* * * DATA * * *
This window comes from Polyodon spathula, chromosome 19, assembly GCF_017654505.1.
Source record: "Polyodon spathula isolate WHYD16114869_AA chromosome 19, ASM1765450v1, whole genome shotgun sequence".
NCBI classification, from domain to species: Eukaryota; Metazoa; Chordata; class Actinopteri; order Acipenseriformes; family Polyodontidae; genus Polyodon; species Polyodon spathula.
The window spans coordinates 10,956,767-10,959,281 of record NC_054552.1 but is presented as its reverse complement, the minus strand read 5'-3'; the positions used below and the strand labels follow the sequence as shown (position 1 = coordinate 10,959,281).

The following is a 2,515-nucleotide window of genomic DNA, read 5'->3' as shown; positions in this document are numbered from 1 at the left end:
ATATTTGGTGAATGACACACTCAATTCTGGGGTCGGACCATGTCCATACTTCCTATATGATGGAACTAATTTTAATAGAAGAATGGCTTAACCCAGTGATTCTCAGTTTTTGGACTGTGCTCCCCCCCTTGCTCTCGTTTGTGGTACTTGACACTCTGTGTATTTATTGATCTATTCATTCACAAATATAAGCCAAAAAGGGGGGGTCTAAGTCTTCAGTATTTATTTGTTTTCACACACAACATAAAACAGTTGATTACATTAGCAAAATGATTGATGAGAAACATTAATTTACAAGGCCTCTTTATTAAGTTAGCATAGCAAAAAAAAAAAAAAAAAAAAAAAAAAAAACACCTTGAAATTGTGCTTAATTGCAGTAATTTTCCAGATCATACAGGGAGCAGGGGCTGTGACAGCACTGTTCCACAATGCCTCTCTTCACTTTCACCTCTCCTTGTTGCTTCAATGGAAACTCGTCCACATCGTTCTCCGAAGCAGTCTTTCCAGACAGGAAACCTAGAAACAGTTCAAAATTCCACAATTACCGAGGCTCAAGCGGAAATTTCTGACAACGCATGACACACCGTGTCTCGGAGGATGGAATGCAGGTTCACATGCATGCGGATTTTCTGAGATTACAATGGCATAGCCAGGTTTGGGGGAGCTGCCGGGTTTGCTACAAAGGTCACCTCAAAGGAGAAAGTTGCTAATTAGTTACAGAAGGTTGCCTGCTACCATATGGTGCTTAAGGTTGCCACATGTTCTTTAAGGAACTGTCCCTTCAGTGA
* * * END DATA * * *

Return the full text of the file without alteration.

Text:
This window comes from Polyodon spathula, chromosome 19, assembly GCF_017654505.1.
Source record: "Polyodon spathula isolate WHYD16114869_AA chromosome 19, ASM1765450v1, whole genome shotgun sequence".
NCBI classification, from domain to species: Eukaryota; Metazoa; Chordata; class Actinopteri; order Acipenseriformes; family Polyodontidae; genus Polyodon; species Polyodon spathula.
The window spans coordinates 10,956,767-10,959,281 of record NC_054552.1 but is presented as its reverse complement, the minus strand read 5'-3'; the positions used below and the strand labels follow the sequence as shown (position 1 = coordinate 10,959,281).

The following is a 2,515-nucleotide window of genomic DNA, read 5'->3' as shown; positions in this document are numbered from 1 at the left end:
ATATTTGGTGAATGACACACTCAATTCTGGGGTCGGACCATGTCCATACTTCCTATATGATGGAACTAATTTTAATAGAAGAATGGCTTAACCCAGTGATTCTCAGTTTTTGGACTGTGCTCCCCCCCTTGCTCTCGTTTGTGGTACTTGACACTCTGTGTATTTATTGATCTATTCATTCACAAATATAAGCCAAAAAGGGGGGGTCTAAGTCTTCAGTATTTATTTGTTTTCACACACAACATAAAACAGTTGATTACATTAGCAAAATGATTGATGAGAAACATTAATTTACAAGGCCTCTTTATTAAGTTAGCATAGCAAAAAAAAAAAAAAAAAAAAAAAAAAAAACACCTTGAAATTGTGCTTAATTGCAGTAATTTTCCAGATCATACAGGGAGCAGGGGCTGTGACAGCACTGTTCCACAATGCCTCTCTTCACTTTCACCTCTCCTTGTTGCTTCAATGGAAACTCGTCCACATCGTTCTCCGAAGCAGTCTTTCCAGACAGGAAACCTAGAAACAGTTCAAAATTCCACAATTACCGAGGCTCAAGCGGAAATTTCTGACAACGCATGACACACCGTGTCTCGGAGGATGGAATGCAGGTTCACATGCATGCGGATTTTCTGAGATTACAATGGCATAGCCAGGTTTGGGGGAGCTGCCGGGTTTGCTACAAAGGTCACCTCAAAGGAGAAAGTTGCTAATTAGTTACAGAAGGTTGCCTGCTACCATATGGTGCTTAAGGTTGCCACATGTTCTTTAAGGAACTGTCCCTTCAGTGA